- I have no idea what you’re talking about. Furthermore, you have the wrong number.
“Finally” can be used to distinguish one point from the other, but only if it is your last point. This means “finally” could stand in for “second of all”, but it could also stand in for “thirdly”, “fourth of all”, etc. That said, most people would find “finally” weird if you only had two points to start with.
That’s because “finally” somewhat implies that it was preceded by a rather long or exhaustive list. Still, in the strictest sense, “final” just means “last”, and your second point can be your last point if you only had two points.
- Firstly, I’ve never met you. Finally, I wouldn’t want to do that even if I had.
- To start, we don’t have the money. Finally, we have no reason to do that even if we did.
“Moreover” is a word that separates subsequent points from your first one. It’s means “in addition”. You are effectively saying, “along with my first point, there is also this point”. “Moreover” does not necessarily specify a second point, only an additional one.
That means it can be used for a second, third, or fourth point, and beyond.
- That’s a terrible idea. Moreover, we don’t even have the time to pull it off.
- I can’t do that, because I work on Saturday. Moreover, I wouldn’t even want to if I could.
“Also” is similar to some of these other alternatives in that it is a way to simply specify that you have another point. It does not specify which point in the list you are making, only that you have an additional point beyond the first. It can replace “second of all”, but also any other point besides the first.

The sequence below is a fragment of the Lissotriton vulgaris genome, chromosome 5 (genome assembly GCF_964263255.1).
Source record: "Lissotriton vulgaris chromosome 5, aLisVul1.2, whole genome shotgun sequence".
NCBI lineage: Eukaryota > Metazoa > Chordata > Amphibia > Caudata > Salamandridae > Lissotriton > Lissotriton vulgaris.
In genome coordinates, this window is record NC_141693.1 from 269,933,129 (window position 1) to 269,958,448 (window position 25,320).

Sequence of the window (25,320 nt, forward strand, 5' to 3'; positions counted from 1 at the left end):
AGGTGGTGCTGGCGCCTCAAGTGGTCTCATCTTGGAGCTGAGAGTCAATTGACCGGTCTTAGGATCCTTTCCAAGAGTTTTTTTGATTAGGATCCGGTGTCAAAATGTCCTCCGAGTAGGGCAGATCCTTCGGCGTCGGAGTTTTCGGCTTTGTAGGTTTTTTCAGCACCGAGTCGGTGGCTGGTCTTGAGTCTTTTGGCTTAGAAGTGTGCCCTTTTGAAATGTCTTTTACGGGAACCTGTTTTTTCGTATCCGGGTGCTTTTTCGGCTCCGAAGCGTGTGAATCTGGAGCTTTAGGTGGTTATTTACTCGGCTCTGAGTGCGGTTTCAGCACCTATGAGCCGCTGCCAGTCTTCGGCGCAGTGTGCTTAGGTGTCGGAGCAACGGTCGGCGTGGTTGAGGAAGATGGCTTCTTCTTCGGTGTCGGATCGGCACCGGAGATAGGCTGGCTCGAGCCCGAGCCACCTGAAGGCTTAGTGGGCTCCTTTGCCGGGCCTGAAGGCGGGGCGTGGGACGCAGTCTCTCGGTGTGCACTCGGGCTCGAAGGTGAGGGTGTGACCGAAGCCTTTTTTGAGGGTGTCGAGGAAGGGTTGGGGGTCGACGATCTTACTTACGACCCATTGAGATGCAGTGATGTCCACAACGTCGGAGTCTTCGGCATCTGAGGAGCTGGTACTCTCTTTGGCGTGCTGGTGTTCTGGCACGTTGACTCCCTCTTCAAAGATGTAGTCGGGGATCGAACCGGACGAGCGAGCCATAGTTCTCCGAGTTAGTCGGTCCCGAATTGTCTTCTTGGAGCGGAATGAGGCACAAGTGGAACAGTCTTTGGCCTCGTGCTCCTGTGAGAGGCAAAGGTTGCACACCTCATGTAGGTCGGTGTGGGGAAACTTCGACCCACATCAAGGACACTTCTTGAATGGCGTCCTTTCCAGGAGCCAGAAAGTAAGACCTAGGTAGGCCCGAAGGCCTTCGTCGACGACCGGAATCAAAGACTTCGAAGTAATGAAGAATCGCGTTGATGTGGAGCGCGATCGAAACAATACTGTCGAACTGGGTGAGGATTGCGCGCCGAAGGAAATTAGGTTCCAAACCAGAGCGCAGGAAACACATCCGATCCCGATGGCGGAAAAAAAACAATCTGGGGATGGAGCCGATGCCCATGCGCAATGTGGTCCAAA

- I don’t think we have the time to do that. Also, it might be illegal.
- It’s not time to go yet. Also, Abigail isn’t ready, so we have to wait for her anyway.
6. What’s More
“What’s more” is another way of saying “in addition”. It separates a following point from a first one. Like some of the other alternatives, it doesn’t replace “second of all” specifically, but can be used to replace any designation for a point after the first point, including the second one.
- We don’t have enough money to spare on a restaurant. What’s more, we have food at home.
- It’s probably not a good idea to trespass into an abandoned factory. What’s more, it’s illegal.
“Additionally” is a simple way to separate a subsequent point from a first one. It just tells the person that you are talking to that you have more to say beyond the first point you made. You can use it for any point that follows you first one, be it the second, the fifth, or some other number.
- We have plenty of money to go to the movies. Additionally, we have a free weekend, so why not?
- The car has the highest safety rating on the market. Additionally, it gets really good gas mileage.
8. On Top of That
“On top of that” is a casual, informal way to start a new point that is separate from your first point. It just means that there is more that you have to say beyond your first sentiment. It’s not the best choice of words in official or formal scenarios, but it can be used anywhere else.
- You’ve always been a good friend to me. On top of that, I really think the two of us can do this.
- Peter, you always procrastinate on doing your work. On top of that, you don’t try very hard when you do get around to doing it!